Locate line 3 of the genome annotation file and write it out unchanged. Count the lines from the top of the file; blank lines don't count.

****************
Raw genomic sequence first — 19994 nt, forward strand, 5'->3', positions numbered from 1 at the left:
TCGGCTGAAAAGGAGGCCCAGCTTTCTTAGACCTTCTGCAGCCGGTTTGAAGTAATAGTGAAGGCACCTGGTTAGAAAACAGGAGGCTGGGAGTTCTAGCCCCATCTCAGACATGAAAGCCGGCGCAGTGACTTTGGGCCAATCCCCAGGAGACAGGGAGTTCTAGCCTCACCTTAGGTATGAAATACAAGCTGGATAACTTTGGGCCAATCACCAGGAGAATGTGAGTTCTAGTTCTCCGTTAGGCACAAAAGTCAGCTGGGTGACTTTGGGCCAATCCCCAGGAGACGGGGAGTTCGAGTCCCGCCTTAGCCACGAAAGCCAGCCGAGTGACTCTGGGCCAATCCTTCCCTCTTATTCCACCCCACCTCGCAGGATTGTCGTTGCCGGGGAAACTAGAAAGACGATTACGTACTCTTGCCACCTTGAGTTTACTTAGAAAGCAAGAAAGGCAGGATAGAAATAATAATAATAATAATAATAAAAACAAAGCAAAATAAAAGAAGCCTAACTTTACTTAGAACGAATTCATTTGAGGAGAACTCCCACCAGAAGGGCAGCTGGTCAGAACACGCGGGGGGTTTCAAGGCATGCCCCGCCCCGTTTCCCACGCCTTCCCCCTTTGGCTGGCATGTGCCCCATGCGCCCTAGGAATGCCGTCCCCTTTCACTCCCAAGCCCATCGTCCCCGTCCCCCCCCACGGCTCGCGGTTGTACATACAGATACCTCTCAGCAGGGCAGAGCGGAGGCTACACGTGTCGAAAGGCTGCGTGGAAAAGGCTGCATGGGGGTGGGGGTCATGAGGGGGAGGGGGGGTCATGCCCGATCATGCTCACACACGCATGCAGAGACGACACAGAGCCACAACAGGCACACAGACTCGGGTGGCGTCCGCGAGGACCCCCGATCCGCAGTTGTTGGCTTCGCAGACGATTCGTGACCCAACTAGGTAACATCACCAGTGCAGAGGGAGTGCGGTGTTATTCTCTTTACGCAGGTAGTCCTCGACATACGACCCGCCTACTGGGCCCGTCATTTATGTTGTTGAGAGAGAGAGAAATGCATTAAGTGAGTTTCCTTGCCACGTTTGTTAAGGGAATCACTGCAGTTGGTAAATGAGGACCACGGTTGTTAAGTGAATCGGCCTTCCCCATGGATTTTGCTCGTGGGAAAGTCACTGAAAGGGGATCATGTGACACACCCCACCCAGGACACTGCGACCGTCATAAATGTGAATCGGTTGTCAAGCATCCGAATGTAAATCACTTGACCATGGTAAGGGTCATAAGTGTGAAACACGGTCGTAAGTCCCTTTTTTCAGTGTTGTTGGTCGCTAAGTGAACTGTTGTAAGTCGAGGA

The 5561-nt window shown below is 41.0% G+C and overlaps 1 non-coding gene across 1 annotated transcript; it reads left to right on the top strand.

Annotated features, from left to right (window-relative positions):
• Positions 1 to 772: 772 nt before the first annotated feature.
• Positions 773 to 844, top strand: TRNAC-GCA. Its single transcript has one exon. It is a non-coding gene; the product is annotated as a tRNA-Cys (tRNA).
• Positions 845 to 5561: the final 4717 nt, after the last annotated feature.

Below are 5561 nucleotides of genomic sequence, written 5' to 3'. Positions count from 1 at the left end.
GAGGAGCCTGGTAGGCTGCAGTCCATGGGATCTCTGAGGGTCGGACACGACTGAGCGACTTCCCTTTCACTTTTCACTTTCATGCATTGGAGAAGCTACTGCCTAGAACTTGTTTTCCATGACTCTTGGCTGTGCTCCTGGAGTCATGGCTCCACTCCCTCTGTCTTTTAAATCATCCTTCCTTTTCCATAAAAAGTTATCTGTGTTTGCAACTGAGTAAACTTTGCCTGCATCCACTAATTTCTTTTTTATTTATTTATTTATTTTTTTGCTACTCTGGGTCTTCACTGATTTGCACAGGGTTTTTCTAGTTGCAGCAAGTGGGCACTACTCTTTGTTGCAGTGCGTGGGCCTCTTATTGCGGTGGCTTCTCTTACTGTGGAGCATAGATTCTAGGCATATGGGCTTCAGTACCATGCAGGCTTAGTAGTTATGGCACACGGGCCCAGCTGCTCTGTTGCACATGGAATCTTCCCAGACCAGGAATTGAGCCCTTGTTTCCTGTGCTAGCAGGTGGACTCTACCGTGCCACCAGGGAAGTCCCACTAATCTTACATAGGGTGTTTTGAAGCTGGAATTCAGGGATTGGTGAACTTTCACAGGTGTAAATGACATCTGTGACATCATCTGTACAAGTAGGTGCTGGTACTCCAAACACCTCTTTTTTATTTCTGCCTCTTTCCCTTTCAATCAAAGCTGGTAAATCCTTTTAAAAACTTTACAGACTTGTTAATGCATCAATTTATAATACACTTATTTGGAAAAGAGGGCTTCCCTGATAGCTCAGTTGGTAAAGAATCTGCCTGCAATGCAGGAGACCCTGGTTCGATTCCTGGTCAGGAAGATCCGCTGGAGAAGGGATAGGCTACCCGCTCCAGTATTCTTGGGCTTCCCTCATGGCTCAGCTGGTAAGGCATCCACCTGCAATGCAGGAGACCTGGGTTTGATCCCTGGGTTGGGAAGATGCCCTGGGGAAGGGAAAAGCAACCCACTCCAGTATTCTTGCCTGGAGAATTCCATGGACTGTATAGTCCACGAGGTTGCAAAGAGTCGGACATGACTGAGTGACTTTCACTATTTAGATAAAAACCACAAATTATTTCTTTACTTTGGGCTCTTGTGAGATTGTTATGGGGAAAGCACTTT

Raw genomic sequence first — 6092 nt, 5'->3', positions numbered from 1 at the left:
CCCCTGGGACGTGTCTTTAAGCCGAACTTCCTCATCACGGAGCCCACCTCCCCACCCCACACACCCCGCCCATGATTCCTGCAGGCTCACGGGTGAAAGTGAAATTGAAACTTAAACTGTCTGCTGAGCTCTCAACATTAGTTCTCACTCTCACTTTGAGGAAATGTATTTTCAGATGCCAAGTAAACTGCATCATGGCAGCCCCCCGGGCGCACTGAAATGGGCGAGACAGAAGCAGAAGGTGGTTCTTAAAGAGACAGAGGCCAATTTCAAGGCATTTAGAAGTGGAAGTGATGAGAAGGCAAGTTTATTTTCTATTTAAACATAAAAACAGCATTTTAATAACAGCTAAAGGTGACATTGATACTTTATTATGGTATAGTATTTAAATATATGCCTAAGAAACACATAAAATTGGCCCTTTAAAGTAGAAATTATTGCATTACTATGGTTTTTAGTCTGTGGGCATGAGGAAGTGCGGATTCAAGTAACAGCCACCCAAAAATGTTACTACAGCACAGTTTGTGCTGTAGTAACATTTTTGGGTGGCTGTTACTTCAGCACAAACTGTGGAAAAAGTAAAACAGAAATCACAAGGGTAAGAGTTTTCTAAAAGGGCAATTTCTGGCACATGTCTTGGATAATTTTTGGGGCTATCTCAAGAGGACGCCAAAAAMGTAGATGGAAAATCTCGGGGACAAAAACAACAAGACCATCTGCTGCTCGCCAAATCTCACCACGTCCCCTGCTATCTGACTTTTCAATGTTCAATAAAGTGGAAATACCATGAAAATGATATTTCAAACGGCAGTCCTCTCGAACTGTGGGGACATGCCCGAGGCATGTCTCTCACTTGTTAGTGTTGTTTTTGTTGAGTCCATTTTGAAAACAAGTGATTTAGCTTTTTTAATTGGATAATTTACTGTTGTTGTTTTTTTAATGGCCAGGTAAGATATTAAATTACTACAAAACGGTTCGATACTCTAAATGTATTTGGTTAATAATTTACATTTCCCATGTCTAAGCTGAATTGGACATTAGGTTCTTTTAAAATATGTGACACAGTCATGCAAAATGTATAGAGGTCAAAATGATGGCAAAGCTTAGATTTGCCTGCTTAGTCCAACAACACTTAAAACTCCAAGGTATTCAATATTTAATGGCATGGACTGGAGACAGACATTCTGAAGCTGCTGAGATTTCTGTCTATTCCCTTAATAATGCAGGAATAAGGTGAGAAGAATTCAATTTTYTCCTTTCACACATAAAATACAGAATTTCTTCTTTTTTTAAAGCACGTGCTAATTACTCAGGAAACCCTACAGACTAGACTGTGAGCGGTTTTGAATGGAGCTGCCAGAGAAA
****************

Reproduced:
The 5561-nt window shown below is 41.0% G+C and overlaps 1 non-coding gene across 1 annotated transcript; it reads left to right on the top strand.